Morgan Stanley's Mike Wilson predicts S&P 500 trough. What does that mean for the economy?

Americans are showing heightened interest in learning more about the meaning of the economic term “trough” after Morgan Stanley’s chief investment officer Mike Wilson said, “The trough for the S&P 500 will be around 3,400 in a soft landing outcome.”

“In a recessionary outcome, we think it’d be closer to 3,000,” Wilson said in a CNBC interview on Friday.

The index closed Monday at 3,831 just slightly above the bear market threshold. It entered a bear market, meaning it dropped by at least 20% from its January record high, on June 13.

Wilson also predicts that “the conclusion of this bear market will come pretty quickly.”

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Trough definition in economics

In economics, the term “trough” is used to describe the point when economic activity has hit rock bottom. That usually signals that a recession has almost run its course and that economic activity will start to pick up.

The opposite of a trough is a peak or the highest point in an economic cycle. After a peak point is reached, it’s usually downhill from there which signals that the end of an expansion phase of a business cycle is on its way.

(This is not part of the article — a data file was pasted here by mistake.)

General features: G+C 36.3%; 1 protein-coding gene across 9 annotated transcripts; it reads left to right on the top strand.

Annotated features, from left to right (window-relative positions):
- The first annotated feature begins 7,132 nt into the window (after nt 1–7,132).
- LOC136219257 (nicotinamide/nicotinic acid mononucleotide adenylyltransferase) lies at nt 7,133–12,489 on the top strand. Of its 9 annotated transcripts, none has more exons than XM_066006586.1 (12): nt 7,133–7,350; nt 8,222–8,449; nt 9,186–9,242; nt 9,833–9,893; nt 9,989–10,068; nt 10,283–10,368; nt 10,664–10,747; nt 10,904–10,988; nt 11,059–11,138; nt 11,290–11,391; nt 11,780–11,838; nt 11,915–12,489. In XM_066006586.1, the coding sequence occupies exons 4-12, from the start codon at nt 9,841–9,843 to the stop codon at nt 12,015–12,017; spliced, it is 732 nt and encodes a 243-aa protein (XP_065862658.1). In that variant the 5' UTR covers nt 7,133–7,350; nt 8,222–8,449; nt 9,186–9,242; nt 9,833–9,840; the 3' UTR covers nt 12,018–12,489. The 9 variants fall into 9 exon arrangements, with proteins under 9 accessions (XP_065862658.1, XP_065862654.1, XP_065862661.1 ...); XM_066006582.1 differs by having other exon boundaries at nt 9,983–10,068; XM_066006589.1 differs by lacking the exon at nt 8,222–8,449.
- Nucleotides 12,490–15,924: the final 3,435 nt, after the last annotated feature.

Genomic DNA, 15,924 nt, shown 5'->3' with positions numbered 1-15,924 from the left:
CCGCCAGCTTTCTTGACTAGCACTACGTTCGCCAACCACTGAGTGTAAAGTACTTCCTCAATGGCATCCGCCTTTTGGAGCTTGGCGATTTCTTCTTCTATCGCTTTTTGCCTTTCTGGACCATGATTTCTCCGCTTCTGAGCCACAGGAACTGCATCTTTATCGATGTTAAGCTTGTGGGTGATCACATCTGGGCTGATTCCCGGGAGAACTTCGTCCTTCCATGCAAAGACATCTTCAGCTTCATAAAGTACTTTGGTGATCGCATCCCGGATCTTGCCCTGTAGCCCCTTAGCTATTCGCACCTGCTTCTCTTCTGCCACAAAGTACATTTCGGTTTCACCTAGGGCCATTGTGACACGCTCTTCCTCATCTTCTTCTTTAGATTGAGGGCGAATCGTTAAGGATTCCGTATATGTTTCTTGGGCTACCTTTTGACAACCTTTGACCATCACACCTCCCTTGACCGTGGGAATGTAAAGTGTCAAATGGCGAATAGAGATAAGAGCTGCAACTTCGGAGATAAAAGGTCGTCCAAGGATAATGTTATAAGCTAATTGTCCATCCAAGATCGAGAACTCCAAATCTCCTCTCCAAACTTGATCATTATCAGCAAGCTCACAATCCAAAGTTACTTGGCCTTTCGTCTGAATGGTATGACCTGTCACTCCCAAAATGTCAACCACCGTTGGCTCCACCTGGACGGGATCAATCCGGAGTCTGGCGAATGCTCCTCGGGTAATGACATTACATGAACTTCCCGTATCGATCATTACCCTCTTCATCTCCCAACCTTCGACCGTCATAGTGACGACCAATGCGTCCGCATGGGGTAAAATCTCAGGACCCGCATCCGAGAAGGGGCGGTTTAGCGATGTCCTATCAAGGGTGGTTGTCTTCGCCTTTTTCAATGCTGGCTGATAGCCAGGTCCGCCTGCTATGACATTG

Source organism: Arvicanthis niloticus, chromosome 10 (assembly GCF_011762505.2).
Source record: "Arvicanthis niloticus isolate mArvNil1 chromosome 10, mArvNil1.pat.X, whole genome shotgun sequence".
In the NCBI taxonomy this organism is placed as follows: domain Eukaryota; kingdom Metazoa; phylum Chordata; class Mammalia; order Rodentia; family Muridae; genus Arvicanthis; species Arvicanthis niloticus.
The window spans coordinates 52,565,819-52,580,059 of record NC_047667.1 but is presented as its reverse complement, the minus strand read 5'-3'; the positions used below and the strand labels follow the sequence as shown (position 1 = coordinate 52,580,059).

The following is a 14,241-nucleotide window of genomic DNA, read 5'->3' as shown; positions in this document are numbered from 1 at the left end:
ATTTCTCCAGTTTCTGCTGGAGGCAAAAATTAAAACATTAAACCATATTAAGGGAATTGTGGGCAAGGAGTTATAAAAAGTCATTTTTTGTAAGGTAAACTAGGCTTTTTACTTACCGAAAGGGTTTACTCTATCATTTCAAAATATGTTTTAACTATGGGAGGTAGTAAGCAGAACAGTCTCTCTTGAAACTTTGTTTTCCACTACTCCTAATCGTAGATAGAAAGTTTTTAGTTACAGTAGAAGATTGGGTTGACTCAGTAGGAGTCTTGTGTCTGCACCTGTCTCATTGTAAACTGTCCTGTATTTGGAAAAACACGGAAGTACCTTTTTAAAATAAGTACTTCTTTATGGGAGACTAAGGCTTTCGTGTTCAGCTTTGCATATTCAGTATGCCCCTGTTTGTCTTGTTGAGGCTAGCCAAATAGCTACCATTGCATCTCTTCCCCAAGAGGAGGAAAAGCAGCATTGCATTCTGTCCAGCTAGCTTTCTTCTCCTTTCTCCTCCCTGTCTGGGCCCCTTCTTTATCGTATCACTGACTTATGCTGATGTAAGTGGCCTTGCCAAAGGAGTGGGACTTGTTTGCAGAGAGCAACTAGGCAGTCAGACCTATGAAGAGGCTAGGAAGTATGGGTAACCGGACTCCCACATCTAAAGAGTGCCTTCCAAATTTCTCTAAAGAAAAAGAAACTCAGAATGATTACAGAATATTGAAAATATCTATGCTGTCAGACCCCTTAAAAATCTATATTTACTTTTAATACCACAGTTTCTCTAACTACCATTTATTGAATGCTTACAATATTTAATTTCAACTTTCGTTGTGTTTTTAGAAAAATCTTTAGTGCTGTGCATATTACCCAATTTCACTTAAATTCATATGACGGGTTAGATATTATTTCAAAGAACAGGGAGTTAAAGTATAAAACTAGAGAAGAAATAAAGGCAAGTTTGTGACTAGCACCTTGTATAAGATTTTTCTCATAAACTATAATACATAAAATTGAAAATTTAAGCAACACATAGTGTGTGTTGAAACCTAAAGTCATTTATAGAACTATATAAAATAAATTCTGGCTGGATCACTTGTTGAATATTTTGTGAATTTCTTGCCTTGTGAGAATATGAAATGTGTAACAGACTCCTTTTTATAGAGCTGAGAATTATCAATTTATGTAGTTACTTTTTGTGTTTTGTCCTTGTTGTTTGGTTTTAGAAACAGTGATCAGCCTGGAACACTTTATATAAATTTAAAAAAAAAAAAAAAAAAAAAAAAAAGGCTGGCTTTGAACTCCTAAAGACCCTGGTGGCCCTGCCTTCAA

A committee of eight economists at the National Bureau of Economic Research is responsible for determining when economic activity hits peak or trough points based on a range of economic data such as GDP, the unemployment rate, and retail sales.

But the term “trough” isn’t only used to map out recessions.

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S&P 500 trough

Even though it’s more common for market analysts to talk about “markets bottoming out” as opposed to the market’s trough, the terms can be used interchangeably. Since the S&P 500 fell into a bear market, the burning question for investors is when will we hit the bottom?

Using history as a guide, bear markets in the S&P 500 bottom out after they’ve gone down by nearly 30% in 11.4 months, on average, according to research by LPL Financial. But if the S&P 500 falls into a bear market and the economy isn’t a recession, the S&P 500 bottoms out at around 24% by 7.1 months, on average.

Elisabeth Buchwald is a personal finance and markets correspondent for USA TODAY. You can follow her on Twitter @BuchElisabeth and sign up for our Daily Money newsletter here

This article originally appeared on USA TODAY: Morgan Stanley’s Mike Wilson says S&P 500 trough could be around 3,400